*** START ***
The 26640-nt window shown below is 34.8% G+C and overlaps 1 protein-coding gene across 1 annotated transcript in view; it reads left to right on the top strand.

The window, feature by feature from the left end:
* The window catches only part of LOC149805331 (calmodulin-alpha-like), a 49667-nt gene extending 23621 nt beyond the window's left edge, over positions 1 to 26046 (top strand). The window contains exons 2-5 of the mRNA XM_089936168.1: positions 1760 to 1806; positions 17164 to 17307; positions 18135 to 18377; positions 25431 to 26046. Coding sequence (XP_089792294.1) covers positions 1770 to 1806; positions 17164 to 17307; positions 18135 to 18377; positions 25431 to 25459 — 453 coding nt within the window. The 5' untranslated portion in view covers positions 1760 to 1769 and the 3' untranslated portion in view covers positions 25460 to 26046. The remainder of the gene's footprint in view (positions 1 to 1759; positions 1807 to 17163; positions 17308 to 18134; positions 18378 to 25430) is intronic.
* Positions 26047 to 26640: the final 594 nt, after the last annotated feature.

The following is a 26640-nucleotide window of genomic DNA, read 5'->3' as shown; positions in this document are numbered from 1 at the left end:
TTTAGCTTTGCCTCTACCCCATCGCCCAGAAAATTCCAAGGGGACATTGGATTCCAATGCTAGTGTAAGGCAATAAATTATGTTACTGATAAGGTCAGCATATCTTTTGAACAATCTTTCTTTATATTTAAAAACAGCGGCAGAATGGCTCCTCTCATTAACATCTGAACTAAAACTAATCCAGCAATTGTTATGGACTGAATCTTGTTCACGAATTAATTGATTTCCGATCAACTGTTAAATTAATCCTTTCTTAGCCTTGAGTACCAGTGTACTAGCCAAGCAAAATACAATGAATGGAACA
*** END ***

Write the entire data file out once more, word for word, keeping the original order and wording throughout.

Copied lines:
The 26640-nt window shown below is 34.8% G+C and overlaps 1 protein-coding gene across 1 annotated transcript in view; it reads left to right on the top strand.

The window, feature by feature from the left end:
* The window catches only part of LOC149805331 (calmodulin-alpha-like), a 49667-nt gene extending 23621 nt beyond the window's left edge, over positions 1 to 26046 (top strand). The window contains exons 2-5 of the mRNA XM_089936168.1: positions 1760 to 1806; positions 17164 to 17307; positions 18135 to 18377; positions 25431 to 26046. Coding sequence (XP_089792294.1) covers positions 1770 to 1806; positions 17164 to 17307; positions 18135 to 18377; positions 25431 to 25459 — 453 coding nt within the window. The 5' untranslated portion in view covers positions 1760 to 1769 and the 3' untranslated portion in view covers positions 25460 to 26046. The remainder of the gene's footprint in view (positions 1 to 1759; positions 1807 to 17163; positions 17308 to 18134; positions 18378 to 25430) is intronic.
* Positions 26047 to 26640: the final 594 nt, after the last annotated feature.

The following is a 26640-nucleotide window of genomic DNA, read 5'->3' as shown; positions in this document are numbered from 1 at the left end:
TTTAGCTTTGCCTCTACCCCATCGCCCAGAAAATTCCAAGGGGACATTGGATTCCAATGCTAGTGTAAGGCAATAAATTATGTTACTGATAAGGTCAGCATATCTTTTGAACAATCTTTCTTTATATTTAAAAACAGCGGCAGAATGGCTCCTCTCATTAACATCTGAACTAAAACTAATCCAGCAATTGTTATGGACTGAATCTTGTTCACGAATTAATTGATTTCCGATCAACTGTTAAATTAATCCTTTCTTAGCCTTGAGTACCAGTGTACTAGCCAAGCAAAATACAATGAATGGAACA